The advent of the new year has seen some mind-boggling changes to securities law and the newly expanded definition of Financial institutions. Beginning on January 1, 2021, Congress authorized the Anti-Money Laundering (AML) Act of 2020 (Act) as part of the National Defense Authorization program, which will make significant changes to the Bank Secrecy Act (BSA).
One of the significant changes that will affect anyone dealing in high-priced digital assets such as NFTs will be that “as a money transmitter, Peer to Peer (P2P) exchanges are required to comply with the BSA obligations that apply to money transmitters, including registering with FinCen as a money service business and complying with AML program, recordkeeping and reporting requirements (including filing SARs and CTRs).”
Government regulation already allows STOs and their token offering, and it is expected to develop further. The STO and the tokenization process are complicated and challenging due to corporate, securities, and tax laws. However, an expanded definition of both Peer-to-peer exchanges will further complicate matters.
The expanded definition will mean that the definition of both financial institution money transmission is expanded. This interprets to mean that money is any commodity or token that holds intrinsic value.
This set of regulations will impact all value offered either through airdrops, minting, or any other means of production of tokens and make it taxable. What is more, it will even impact pegged assets or tethered currencies like what is a stablecoin.
Special attention is being paid to outfits that attempt to evade AML and KYC requirements. The US government has already shown how seriously committed they are by a recent indictment filed in the Southern District of New York and the action of the FBI resulting in the indictment of Arthur Hayes. The charge alleges that Hayes and several of his colleagues at BitMEX violated the BSA and its requirements by failing to establish, implement and maintain an adequate AML program.
Added to the Act that will change things in a hurry is the Corporate Transparency Act (“CTA”), which requires “reporting companies” to make explicit disclosure of information about “beneficial owners.” As defined by the law, beneficial owners are defined as directly or indirectly exercising substantial control over the entity. This also includes any “applicant” who wishes to benefit from the company’s investments.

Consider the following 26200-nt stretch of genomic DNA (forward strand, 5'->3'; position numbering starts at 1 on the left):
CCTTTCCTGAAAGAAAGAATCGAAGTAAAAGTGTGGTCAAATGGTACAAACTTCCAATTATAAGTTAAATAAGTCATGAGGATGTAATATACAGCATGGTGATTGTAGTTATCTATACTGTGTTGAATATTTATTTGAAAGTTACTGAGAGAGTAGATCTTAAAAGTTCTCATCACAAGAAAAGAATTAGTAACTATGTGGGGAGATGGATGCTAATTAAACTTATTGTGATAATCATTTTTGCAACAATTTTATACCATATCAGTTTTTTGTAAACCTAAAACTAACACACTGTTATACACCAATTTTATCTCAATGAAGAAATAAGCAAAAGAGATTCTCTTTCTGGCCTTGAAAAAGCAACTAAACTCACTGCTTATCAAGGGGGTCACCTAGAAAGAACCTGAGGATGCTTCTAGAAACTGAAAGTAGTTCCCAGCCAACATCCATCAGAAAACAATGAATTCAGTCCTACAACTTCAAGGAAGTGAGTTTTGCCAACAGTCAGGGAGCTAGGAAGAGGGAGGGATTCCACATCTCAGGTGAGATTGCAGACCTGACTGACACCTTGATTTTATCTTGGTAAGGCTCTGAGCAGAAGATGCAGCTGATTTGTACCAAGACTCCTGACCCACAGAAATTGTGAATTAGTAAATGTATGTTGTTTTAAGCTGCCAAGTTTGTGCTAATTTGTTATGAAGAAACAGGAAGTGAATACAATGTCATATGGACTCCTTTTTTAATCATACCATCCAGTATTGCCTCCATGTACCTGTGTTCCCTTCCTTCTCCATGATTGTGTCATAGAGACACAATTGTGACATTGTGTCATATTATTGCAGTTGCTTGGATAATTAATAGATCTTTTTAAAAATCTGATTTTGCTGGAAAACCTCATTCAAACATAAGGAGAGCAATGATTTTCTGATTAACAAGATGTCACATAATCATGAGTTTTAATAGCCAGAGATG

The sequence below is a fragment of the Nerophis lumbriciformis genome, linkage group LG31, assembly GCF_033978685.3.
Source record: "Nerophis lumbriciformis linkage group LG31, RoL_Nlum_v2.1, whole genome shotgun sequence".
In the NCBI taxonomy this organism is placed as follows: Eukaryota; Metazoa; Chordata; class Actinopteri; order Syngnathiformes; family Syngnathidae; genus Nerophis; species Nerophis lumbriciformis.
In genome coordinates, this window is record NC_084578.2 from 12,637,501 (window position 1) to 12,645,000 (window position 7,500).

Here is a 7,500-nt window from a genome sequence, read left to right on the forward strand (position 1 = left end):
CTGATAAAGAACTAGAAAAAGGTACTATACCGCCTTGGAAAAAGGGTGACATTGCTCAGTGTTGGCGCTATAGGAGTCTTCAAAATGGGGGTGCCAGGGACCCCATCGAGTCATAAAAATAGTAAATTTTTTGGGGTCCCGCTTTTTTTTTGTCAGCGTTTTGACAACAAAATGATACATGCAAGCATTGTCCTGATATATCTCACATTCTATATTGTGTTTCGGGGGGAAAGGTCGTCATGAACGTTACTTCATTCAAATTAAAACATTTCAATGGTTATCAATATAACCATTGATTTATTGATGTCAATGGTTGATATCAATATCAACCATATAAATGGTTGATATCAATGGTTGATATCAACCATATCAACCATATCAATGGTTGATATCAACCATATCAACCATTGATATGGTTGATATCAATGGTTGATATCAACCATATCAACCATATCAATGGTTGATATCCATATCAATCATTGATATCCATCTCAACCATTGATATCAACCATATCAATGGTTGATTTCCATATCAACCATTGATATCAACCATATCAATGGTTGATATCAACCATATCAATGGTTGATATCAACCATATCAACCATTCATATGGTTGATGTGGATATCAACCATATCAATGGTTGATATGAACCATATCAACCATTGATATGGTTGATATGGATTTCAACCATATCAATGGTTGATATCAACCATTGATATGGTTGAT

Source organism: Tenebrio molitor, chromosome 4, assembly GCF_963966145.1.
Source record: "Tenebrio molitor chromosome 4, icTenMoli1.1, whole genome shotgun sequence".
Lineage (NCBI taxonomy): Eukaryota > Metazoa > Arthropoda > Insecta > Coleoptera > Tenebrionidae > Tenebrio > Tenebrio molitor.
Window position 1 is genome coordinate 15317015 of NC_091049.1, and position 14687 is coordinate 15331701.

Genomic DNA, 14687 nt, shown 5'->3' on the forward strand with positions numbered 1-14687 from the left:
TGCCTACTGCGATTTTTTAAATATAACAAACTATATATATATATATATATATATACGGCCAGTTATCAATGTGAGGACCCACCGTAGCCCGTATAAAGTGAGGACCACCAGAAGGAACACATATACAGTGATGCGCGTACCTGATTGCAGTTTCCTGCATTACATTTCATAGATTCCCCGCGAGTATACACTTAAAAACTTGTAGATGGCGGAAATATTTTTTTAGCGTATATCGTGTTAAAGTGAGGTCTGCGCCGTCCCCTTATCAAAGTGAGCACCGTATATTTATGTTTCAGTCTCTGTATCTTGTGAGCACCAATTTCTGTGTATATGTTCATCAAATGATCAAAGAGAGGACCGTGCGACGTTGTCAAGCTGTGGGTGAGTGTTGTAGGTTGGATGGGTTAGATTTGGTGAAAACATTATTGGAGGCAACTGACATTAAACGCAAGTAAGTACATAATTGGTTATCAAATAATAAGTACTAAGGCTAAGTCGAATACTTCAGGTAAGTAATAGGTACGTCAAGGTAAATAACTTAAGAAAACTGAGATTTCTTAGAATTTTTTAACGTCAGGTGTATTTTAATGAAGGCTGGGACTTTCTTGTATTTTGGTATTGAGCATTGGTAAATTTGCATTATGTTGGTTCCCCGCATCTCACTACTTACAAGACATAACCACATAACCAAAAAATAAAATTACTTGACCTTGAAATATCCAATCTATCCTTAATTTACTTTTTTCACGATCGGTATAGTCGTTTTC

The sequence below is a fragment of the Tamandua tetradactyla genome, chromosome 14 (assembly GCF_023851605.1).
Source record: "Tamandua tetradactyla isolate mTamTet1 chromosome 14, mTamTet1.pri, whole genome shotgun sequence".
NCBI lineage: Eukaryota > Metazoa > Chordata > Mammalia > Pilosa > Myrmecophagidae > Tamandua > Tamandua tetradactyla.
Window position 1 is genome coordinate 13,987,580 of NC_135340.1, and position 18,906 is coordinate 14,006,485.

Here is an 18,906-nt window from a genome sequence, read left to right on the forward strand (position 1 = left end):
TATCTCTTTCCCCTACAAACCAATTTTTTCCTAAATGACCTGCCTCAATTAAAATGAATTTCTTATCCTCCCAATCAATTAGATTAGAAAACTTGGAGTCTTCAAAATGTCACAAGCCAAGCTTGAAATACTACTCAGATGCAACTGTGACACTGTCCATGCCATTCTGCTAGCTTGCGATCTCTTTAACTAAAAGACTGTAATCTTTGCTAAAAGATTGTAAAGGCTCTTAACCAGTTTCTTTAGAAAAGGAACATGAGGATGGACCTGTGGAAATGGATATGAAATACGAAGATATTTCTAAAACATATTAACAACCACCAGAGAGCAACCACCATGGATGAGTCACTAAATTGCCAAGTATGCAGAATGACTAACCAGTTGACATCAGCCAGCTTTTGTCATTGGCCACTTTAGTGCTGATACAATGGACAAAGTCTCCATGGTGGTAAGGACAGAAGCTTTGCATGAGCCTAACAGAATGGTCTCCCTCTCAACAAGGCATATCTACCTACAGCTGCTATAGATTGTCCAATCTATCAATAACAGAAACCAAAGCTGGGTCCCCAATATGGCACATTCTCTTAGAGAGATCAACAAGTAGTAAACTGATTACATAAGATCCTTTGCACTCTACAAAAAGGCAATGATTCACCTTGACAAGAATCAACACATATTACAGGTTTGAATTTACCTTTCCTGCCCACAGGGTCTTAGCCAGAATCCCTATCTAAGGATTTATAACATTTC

To the scourge of the crypto exchanges, many entities are exempted from such reporting requirements under the CTA. However, virtual currency traders and NFT platforms are not explicitly mentioned. This sets up the scenario where it could include both the crypto and NFT platforms among the financial institutions facing additional regulation under the Act.
The federal government is not the only entity that will be watching crypto exchanges. It is important to remember that each of the 50 States has its own money transmitter law. These laws can now trigger varying interpretations if the expanded definition of a financial institution written into the Act is incorporated into a State’s money transmitter statutes.
Taxation and its state-to-state definitions from a tax perspective also enact many rules and regulations that specifically apply to financial institutions and not to other types of companies.
This shift in definitions will have a far-reaching impact on crypto exchanges and crypto asset dealers. On the bright side, there may be a significant tax advantage included in the financial regulations for non-US entities and individuals to invest and trade in STOs. For example, a non-U.S resident may be able to invest in STOs without paying any of the federal capital gains tax generated on the sale of appreciated STOs.
The regulations have created many gray areas all along for DeFi, crypto, and NFT art. This calls for NFT/DeFi dealers and participants to remain vigilant and carefully maneuver liabilities that may arise due to the Act and the National Defense Authorization Act of 2021. The consequences of non-compliance with this new legislation cannot be overemphasized.
In conclusion, the National Defense Authorization Act of 2021 has redoubled the burden that befalls the crypto asset dealers and crypto markets with new regulations whose impact is far-reaching and can prove disastrous.